East Austinites are voting on a new council member. Here’s where D3 candidates stand on key issues.
Daniela Silva and José Velásquez are vying to take over for outgoing District 3 Council Member Pio Renteria on the Austin City Council.
The two are competing in a runoff election this month because they earned the most votes out of the six candidates who ran for the spot that represents part of East Austin in November — but neither candidate got more than the required 50% of votes.
In October, both candidates joined KUT and the Austin Monitor for a candidate forum. Here's a look at their positions on three major issues facing the district and Austin writ large.
Not sure if you live in District 3? To see what City Council district you're in, go here. Click “I Want To …" and "Find My Council District” and type in your address.
In the November election, Austin voters overwhelmingly agreed to let the city borrow $350 million to put toward affordable housing. The move comes as housing costs in the city have risen at historic rates.
Daniela Silva endorsed the proposition but says this isn’t a one-size-fits-all issue. On top of that, she said the city’s attempts — and subsequent failures — to revamp its land development code will loom large in that decision-making process.
"[I support] that they are going to use the money to build deeply affordable housing, which oftentimes is a little trickier to build due to property reasons," she said.
José Velásquez has stated plainly that affordable housing — or the lack thereof — was an impetus in his decision to run for the D3 seat. The native Austinite said he “happily” endorses the plan and he hopes to bring more affordable housing to the district and throughout the city amid record inflation and a persistent affordability crisis.
"I am running because of the lack of urgency around affordability," he said. "We need more housing all across Austin. We needed it 10 years ago."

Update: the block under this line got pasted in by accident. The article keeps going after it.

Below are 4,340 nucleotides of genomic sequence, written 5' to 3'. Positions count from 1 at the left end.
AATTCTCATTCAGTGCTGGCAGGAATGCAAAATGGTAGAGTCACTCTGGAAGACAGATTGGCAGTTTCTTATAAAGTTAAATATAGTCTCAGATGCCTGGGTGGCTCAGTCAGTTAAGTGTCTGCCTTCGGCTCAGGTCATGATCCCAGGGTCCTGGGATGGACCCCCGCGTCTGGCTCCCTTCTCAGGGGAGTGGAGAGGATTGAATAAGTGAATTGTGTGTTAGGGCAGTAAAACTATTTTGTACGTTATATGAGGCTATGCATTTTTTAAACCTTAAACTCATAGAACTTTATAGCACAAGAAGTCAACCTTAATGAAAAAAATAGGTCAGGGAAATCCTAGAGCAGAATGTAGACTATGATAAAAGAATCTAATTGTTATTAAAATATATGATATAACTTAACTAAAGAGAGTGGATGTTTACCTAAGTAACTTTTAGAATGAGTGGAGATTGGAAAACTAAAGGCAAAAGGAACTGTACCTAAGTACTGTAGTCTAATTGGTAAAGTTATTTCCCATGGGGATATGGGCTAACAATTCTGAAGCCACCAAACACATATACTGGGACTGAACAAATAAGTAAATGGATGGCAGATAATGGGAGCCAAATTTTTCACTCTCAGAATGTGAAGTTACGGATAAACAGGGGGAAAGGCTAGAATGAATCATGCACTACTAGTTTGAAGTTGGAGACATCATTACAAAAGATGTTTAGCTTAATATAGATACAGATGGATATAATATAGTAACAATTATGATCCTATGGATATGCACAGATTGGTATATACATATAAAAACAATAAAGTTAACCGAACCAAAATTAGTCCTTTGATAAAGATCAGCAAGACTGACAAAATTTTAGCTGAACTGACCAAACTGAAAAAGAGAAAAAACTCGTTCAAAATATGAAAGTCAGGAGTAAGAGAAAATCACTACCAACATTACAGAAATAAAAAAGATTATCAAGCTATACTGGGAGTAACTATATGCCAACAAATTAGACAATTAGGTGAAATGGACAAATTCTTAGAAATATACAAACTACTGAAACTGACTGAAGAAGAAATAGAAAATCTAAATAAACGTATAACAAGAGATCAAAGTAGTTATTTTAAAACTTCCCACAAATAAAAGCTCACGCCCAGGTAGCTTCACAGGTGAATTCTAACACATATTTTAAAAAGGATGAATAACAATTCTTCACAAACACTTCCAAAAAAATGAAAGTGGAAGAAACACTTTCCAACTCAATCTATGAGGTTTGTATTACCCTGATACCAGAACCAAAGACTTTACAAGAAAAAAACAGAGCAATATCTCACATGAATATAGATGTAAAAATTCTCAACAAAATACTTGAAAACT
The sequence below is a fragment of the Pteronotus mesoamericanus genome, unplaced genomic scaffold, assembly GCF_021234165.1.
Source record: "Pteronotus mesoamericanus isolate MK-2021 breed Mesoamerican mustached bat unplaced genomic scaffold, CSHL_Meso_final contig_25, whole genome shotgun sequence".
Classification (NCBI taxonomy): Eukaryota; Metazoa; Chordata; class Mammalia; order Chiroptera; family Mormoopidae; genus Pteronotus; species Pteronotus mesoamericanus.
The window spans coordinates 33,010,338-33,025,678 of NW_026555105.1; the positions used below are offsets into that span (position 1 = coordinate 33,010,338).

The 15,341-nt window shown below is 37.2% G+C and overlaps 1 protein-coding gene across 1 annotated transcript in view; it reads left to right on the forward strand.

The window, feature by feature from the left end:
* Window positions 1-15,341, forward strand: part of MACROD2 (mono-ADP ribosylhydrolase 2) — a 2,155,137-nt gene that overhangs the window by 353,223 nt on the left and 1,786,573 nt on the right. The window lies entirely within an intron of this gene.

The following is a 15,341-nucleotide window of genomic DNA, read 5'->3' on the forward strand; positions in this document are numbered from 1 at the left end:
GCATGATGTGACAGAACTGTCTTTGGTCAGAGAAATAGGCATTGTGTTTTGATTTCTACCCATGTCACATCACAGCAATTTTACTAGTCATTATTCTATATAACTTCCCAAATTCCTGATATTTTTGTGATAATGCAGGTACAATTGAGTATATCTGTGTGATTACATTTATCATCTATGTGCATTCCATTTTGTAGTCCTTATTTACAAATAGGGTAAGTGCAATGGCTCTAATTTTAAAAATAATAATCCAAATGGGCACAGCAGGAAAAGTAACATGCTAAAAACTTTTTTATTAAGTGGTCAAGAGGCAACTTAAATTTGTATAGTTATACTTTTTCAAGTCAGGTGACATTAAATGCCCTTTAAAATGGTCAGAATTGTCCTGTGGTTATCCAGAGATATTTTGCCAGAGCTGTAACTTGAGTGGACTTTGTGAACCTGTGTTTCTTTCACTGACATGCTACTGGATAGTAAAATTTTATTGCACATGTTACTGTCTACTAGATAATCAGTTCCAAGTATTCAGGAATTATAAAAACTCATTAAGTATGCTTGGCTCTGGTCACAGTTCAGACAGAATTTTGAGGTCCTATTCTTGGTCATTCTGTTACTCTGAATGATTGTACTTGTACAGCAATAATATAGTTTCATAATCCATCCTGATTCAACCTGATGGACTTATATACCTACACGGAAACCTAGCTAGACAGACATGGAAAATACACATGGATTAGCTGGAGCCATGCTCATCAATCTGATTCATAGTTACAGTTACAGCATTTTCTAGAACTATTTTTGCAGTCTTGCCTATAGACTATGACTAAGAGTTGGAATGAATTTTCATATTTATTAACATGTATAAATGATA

District 3 is home to The Other Ones Foundation’s Esperanza Community — a large-scale site for people transitioning out of homelessness. It’s a state-owned site that was reappropriated by Gov. Greg Abbott in 2019 amid escalating tensions between the City of Austin and the state’s GOP leadership.
The Other Ones Foundation has since taken over managing the site, and it’s one of several Austin nonprofits that’s worked both within and outside of the traditional funding model for providing homeless services to those in need.
Daniela Silva believes the city should better empower community organizations, nonprofits and mutual aid groups doing on-the-ground work. She said the city should reduce the “siloing” that happens between non-governmental and governmental organizations.
"I think the city can step in to help create a more tightly knit network of our resources that anyone can access," she said. "So, creating a citywide database that anyone can access either online or by calling either 311 or 211, whichever can be integrated more efficiently."
José Velásquez and Silva largely agree on the need for more coordination in the city’s response to homelessness, but Velásquez emphasized the need to focus on the housing-first model — a philosophy of getting as many people into housing as possible, then connecting them with health and social services.
"We need to make sure that anybody that's receiving city funding, that we can attach strings in order to remove barriers to housing," he said. "We need to … make sure that housing is affordable and move people in quickly."
The sprawling, $10 billion plan to build out two rail lines and expand bus service across the city will hit every district in Austin, development-wise — and it comes after decades of trying and failing to bring rail to Austin.
Capital Metro and the city have put an emphasis on equity-minded development, but the project's price tag has ballooned from an initial $6 billion budget to now a more than $10 billion estimated cost.
Daniela Silva said Austin’s public transit system isn’t the “fastest or most efficient or most reliable.” She said she hopes Project Connect will make the city a less car-reliant one for all Austinites — without sacrificing equitable investment in transit-dependent neighborhoods.
"I dream of an Austin where if you don't have to drive, then you don't have to own a car and you can get around everywhere — and it's not inconvenient or slow," she said.
José Velásquez says he believes Project Connect could reignite Austin’s appreciation and dependence on public transit, which could bode well for the city’s goals to reduce emissions through mass transit.
"I'm excited about Project Connect coming in because I think it'll lead to less congestion, less traffic and less of an assault on our environment," he said. "I'm excited about the city being more connected and … more frequent routes and different routes around the city."
You can watch the entire pre-runoff District 3 debate hosted by KUT and the Austin Monitor below.
Early voting has begun and runs through Dec. 9. Election Day for runoffs is Dec. 13.